IACHR Concerned About the Implementation of Legislative Reforms with a Regressive Impact on the Exercise of the Right to Protest in Honduras

November 16, 2021

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Washington, D.C. – The Inter-American Commission on Human Rights (IACHR) and its Special Rapporteurship for Freedom of Expression warn of the potentially regressive impact that the implementation of reforms of the Penal Code and the Special Act on Money Laundering might have on the exercise of human rights in Honduras. Given how they have been drafted, these reforms could affect the right to protest, so the IACHR and its Special Rapporteurship ask the State to ensure that these regulations reflect the relevant inter-American standards.

On November 1, Honduras' National Congress published in the official journal, La Gaceta, several reforms of the Penal Code and the Special Act on Money Laundering in Honduras, among other normative frameworks, which had been approved through Decree 93/21 of October 7, 2021.

Reform of the Penal Code incorporates "unlawfully holding public space" as a form of the crime of misappropriation. Article 378, paragraph 4, provides prison sentences for anyone who "unlawfully holds ground or space intended for the exercise of public goods like the right to use a path, road, garden, park, green area, avenue, or any other place intended for public use or enjoyment" with the aim of preventing another individual from "being able to launch or continue pursuing their tasks, thus affecting the regular exercise of that individual's activities and rights." It is also worth noting that this reform of the crime of misappropriation includes the form of a permanently flagrant violation of the law, which enables the adoption of expedited proceedings, worsens sentences, and adds aggravating circumstances. The reform also enables preventive evictions, without a court warrant.

The IACHR and its Special Rapporteurship for Freedom of Expression think these reforms could lead to unlawful restrictions of freedom of expression and peaceful assembly by restricting the exercise of protests in public places, as well as enable the criminalization of rights defenders. The IACHR and its Special Rapporteurship for Freedom of Expression are also concerned that the lack of consideration of intent as a requirement to commit a crime may enable discretionary actions by justice operators and lead to improper use of this crime category. The IACHR already expressed its concern about previous reforms adopted in 2019 that went into force in June 2020.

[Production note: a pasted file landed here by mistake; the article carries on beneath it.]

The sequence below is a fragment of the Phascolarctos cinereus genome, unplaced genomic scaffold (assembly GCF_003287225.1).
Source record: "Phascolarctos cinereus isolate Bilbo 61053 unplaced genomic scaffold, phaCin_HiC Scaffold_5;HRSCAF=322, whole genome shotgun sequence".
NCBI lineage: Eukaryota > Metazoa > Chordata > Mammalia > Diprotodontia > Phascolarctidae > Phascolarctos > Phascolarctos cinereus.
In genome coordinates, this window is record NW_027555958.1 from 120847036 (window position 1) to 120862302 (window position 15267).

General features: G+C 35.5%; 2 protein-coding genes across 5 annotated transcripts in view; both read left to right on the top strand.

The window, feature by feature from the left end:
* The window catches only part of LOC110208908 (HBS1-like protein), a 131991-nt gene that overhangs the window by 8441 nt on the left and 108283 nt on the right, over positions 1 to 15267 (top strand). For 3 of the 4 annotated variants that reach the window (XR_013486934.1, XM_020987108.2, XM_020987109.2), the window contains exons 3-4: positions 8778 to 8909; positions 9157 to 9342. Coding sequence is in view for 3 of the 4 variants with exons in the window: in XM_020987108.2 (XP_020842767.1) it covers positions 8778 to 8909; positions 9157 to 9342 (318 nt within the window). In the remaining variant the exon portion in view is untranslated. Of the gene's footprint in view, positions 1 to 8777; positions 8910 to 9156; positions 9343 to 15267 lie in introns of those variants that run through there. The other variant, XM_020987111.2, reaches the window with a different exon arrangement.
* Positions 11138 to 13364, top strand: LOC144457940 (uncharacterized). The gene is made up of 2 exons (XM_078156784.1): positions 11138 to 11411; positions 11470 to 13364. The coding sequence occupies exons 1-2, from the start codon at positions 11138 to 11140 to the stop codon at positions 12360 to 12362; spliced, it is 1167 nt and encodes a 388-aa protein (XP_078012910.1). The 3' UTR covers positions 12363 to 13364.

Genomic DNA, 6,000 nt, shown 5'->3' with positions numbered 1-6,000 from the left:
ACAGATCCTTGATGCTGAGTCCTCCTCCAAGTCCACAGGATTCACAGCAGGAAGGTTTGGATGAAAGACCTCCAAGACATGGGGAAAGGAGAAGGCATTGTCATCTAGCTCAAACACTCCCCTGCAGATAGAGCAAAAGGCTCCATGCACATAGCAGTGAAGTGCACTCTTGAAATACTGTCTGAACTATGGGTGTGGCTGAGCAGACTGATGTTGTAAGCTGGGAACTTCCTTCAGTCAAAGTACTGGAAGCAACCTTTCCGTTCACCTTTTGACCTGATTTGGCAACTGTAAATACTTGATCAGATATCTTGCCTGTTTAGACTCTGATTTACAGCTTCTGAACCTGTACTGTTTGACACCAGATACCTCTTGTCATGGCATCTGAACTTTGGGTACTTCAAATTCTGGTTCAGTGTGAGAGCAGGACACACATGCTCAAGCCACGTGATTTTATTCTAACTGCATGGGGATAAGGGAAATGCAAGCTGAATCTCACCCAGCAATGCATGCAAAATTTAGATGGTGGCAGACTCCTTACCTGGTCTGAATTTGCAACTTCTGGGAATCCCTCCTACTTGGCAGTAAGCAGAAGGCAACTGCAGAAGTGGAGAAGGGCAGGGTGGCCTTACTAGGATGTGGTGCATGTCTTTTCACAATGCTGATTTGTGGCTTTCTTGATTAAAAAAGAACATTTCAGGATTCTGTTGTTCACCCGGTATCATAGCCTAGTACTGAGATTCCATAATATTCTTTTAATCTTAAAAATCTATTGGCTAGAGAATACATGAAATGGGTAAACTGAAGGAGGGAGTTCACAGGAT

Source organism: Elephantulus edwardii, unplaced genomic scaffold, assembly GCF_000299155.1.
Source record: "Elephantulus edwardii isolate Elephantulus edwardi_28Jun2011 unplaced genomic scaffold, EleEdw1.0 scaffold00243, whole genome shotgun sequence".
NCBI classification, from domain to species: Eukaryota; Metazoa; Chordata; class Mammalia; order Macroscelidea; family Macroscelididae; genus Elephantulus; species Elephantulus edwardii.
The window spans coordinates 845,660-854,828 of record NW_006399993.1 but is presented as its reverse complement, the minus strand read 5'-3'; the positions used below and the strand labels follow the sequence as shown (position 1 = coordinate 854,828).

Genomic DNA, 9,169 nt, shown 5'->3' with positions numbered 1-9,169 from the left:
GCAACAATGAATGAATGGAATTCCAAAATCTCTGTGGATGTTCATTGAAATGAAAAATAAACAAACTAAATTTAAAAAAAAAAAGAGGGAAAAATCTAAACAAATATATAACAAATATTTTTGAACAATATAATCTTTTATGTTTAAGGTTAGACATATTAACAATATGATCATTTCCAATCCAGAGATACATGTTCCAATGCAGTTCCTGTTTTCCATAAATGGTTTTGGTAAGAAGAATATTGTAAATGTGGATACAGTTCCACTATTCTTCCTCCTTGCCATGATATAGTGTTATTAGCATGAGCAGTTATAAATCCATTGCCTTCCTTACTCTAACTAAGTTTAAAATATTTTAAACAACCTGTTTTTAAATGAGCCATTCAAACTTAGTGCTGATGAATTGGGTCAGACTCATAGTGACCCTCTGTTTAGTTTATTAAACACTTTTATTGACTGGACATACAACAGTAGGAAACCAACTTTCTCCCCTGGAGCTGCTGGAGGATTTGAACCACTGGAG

The IACHR and its Special Rapporteurship stress that States have the obligation to ensure and facilitate—rather than restrict—the exercise of human rights in social demonstration contexts. The Commission and its Special Rapporteurship further note that applying criminal law to participation in protests is a serious restriction of the right to freedom of expression which is in principle inadmissible based on inter-American standards. States must prevent forced evictions, because these are prima facie incompatible with international law. States must take measures to protect all individuals and communities harmed by these evictions, as stated in the IACHR report on social protests and human rights.

The IACHR also stresses that, in its 2019 report on the situation of human rights in Honduras, it already expressed concern about the improper use of misappropriation as a crime category, mainly against people who defend the rights to land and to a clean environment. In press release 191/21, the Commission further highlighted the persistent and inappropriate use of criminal law to harass defenders, particularly through criminal law proceedings involving the crime of land misappropriation. The State reported on the measures taken jointly by the Office of the UN High Commissioner for Human Rights and the IACHR in the context of the Special Technical Advice Committee (MESAT) to train justice operators on international standards to protect human rights defenders and to prevent and investigate violence against them.